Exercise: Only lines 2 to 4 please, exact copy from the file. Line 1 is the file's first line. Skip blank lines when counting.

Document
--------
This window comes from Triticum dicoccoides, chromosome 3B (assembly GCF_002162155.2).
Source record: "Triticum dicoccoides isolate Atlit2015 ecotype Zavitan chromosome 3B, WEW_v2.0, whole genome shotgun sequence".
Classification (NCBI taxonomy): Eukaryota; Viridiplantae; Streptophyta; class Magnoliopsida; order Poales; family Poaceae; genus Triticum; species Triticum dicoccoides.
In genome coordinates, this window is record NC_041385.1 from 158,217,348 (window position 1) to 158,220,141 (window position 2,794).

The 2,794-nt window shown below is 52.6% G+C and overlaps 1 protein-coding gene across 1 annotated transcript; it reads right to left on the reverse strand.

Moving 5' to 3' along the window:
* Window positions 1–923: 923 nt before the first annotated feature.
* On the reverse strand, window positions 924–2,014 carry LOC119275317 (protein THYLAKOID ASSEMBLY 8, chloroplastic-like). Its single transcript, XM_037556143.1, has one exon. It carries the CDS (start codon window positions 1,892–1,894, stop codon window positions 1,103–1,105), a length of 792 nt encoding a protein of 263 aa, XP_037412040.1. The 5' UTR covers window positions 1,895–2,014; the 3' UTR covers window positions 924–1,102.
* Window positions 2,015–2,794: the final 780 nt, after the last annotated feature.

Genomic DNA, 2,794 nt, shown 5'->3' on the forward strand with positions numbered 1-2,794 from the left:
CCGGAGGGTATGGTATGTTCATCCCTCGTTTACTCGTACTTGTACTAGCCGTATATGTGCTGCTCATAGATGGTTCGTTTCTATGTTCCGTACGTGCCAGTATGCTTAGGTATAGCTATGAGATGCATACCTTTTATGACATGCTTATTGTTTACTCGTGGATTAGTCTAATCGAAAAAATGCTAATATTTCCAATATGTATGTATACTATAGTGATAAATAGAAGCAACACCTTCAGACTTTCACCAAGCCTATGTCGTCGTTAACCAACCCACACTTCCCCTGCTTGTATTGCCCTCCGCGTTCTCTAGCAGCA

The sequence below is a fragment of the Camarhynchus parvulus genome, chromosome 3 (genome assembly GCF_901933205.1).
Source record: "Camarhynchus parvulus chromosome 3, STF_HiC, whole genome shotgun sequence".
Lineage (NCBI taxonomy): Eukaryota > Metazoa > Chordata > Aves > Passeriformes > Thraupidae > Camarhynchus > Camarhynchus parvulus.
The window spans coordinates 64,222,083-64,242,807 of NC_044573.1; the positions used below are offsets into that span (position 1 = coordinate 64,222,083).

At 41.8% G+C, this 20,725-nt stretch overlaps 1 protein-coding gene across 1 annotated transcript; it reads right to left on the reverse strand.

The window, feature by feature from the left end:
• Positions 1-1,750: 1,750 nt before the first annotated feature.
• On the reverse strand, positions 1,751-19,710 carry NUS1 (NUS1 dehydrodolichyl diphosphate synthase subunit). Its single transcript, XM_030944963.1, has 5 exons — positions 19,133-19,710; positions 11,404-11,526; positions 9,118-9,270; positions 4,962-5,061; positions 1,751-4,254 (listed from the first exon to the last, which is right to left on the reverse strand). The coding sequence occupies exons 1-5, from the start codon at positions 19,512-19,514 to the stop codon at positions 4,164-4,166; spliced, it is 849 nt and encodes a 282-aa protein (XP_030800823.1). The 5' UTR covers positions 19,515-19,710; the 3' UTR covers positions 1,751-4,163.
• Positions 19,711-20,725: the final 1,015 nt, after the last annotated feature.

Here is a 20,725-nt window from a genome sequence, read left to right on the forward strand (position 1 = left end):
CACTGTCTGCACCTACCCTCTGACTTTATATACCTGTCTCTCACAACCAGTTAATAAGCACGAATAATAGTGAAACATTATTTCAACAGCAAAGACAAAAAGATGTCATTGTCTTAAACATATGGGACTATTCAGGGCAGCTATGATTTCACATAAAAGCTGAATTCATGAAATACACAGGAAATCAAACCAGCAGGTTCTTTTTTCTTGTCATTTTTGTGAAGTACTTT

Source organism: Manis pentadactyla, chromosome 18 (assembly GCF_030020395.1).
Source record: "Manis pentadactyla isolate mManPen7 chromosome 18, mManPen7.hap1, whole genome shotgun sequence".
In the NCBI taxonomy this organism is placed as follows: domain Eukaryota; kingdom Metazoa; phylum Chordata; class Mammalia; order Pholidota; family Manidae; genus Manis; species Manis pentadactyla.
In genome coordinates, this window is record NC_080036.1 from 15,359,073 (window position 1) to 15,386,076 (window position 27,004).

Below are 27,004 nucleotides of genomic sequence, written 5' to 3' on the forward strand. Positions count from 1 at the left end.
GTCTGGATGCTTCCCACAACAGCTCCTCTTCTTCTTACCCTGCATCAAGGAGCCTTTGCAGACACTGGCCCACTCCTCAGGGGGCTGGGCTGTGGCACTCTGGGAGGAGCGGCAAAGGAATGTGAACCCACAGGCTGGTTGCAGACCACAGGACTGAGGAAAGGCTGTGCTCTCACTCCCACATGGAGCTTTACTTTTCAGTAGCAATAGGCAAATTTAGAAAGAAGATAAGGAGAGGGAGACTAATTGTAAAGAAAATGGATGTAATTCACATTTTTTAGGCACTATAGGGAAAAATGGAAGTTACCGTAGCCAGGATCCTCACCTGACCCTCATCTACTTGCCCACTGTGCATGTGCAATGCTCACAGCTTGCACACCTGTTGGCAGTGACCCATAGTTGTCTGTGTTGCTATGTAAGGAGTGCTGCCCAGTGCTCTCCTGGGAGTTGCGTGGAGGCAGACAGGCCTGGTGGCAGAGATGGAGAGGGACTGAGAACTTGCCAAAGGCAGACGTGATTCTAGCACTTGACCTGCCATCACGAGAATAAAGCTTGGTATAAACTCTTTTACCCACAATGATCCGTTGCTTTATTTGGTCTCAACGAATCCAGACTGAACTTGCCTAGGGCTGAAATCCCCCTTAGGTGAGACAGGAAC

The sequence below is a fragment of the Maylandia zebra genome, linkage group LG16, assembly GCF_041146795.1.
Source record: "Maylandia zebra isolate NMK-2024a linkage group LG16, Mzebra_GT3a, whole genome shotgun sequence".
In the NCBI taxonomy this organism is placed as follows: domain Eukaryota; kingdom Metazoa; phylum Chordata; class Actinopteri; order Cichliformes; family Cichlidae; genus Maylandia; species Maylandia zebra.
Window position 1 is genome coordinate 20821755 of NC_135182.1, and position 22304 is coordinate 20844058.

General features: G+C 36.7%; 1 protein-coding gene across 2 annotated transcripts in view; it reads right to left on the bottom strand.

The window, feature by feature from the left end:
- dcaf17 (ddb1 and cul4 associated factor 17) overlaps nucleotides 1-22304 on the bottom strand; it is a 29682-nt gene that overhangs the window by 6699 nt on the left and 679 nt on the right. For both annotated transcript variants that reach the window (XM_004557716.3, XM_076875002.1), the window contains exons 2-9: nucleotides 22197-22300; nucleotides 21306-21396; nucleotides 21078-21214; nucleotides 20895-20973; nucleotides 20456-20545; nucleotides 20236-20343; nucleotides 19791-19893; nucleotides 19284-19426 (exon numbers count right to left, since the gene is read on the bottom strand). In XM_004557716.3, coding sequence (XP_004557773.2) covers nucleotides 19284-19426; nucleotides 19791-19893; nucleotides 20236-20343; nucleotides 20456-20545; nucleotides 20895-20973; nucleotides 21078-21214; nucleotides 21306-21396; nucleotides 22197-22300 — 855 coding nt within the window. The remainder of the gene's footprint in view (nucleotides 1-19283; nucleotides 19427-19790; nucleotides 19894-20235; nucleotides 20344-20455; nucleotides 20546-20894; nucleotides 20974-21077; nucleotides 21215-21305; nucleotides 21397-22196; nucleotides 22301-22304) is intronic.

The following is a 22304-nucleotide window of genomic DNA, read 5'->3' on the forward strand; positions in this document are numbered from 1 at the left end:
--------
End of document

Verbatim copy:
Source record: "Triticum dicoccoides isolate Atlit2015 ecotype Zavitan chromosome 3B, WEW_v2.0, whole genome shotgun sequence".
Classification (NCBI taxonomy): Eukaryota; Viridiplantae; Streptophyta; class Magnoliopsida; order Poales; family Poaceae; genus Triticum; species Triticum dicoccoides.
In genome coordinates, this window is record NC_041385.1 from 158,217,348 (window position 1) to 158,220,141 (window position 2,794).